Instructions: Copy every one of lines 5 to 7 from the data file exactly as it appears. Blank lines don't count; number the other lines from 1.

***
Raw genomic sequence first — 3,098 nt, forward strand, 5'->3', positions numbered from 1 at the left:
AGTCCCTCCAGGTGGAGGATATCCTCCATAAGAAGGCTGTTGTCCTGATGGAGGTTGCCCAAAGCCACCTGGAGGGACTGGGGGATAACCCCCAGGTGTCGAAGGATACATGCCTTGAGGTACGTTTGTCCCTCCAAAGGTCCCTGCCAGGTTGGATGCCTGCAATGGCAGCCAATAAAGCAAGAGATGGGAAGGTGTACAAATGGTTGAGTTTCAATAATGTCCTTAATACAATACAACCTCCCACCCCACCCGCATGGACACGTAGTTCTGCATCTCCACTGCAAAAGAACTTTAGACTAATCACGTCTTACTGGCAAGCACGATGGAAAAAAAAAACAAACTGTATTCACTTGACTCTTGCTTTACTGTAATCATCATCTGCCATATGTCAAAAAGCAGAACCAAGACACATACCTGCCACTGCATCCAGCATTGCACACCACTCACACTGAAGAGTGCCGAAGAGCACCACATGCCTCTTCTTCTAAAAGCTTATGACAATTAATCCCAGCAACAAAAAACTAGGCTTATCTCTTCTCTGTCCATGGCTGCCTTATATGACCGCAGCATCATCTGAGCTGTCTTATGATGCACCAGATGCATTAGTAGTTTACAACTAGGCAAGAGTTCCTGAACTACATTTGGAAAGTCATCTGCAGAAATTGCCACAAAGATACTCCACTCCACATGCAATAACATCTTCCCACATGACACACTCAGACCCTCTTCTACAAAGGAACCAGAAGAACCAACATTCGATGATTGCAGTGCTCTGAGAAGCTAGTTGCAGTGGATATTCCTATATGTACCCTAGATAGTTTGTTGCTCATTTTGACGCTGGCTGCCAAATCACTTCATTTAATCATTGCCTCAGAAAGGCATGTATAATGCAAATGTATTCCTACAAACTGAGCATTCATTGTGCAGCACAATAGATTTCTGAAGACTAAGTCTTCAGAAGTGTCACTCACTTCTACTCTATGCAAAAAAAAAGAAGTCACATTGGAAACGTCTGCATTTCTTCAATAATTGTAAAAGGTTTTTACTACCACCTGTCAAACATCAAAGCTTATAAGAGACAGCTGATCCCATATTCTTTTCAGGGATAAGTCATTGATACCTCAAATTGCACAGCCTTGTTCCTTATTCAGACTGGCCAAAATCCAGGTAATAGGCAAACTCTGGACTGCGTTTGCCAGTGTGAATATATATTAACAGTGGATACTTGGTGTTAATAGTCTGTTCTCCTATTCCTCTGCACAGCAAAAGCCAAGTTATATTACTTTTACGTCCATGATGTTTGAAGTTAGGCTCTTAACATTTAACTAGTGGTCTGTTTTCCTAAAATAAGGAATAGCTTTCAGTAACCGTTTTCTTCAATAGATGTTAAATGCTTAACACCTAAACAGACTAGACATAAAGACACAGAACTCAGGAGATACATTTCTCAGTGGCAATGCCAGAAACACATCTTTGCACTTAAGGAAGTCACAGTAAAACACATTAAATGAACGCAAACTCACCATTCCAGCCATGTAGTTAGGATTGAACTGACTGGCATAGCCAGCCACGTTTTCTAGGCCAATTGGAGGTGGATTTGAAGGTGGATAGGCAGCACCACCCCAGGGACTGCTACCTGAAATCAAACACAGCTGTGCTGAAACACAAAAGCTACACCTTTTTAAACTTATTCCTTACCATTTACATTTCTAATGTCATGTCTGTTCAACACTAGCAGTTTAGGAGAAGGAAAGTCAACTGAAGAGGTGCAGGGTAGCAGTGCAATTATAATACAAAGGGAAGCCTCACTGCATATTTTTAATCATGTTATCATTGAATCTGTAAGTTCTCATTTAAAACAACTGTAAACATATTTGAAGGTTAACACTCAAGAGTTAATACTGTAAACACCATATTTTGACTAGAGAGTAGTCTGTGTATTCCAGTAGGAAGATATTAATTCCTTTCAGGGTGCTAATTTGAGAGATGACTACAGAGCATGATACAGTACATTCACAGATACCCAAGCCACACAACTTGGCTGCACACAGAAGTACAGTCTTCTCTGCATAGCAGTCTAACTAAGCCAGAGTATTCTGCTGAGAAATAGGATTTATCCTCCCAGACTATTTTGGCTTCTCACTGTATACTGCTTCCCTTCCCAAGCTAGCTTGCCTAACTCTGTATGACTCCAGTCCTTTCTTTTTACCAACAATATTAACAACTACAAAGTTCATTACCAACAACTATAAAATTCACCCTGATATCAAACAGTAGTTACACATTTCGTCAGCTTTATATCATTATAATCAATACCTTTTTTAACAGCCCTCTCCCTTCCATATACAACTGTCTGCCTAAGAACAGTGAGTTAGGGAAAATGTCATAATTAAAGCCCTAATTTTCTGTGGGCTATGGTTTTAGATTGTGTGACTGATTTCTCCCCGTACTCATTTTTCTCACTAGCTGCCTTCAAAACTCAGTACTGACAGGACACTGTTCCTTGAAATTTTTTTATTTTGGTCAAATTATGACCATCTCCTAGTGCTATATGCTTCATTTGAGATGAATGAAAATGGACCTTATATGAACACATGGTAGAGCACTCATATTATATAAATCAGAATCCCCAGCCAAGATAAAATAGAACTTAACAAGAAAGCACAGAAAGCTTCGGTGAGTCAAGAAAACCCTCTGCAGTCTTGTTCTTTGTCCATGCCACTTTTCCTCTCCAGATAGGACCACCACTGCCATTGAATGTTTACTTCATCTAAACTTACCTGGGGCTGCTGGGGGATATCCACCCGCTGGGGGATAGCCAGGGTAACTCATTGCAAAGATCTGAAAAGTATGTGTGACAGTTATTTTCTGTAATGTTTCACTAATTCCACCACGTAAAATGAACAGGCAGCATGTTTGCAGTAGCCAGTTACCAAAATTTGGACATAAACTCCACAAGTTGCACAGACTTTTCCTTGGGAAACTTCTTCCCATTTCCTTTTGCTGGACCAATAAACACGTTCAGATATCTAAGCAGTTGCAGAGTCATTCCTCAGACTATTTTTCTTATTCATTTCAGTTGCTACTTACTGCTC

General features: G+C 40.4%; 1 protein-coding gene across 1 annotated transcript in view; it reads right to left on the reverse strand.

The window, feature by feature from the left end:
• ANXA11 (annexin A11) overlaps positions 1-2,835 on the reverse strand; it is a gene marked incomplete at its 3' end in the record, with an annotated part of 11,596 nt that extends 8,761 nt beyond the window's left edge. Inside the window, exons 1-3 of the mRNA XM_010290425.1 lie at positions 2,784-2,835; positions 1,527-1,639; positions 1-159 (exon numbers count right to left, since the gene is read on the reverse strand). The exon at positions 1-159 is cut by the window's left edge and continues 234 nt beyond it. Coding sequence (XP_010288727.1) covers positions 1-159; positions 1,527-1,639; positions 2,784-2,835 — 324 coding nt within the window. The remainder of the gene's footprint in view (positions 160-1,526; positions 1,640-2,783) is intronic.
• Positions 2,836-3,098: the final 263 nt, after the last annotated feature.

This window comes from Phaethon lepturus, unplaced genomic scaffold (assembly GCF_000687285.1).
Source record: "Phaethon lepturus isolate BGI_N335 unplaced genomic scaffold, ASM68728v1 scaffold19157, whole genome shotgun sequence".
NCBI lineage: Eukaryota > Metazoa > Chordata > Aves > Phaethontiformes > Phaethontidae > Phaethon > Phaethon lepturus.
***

• ANXA11 (annexin A11) overlaps positions 1-2,835 on the reverse strand; it is a gene marked incomplete at its 3' end in the record, with an annotated part of 11,596 nt that extends 8,761 nt beyond the window's left edge. Inside the window, exons 1-3 of the mRNA XM_010290425.1 lie at positions 2,784-2,835; positions 1,527-1,639; positions 1-159 (exon numbers count right to left, since the gene is read on the reverse strand). The exon at positions 1-159 is cut by the window's left edge and continues 234 nt beyond it. Coding sequence (XP_010288727.1) covers positions 1-159; positions 1,527-1,639; positions 2,784-2,835 — 324 coding nt within the window. The remainder of the gene's footprint in view (positions 160-1,526; positions 1,640-2,783) is intronic.
• Positions 2,836-3,098: the final 263 nt, after the last annotated feature.

This window comes from Phaethon lepturus, unplaced genomic scaffold (assembly GCF_000687285.1).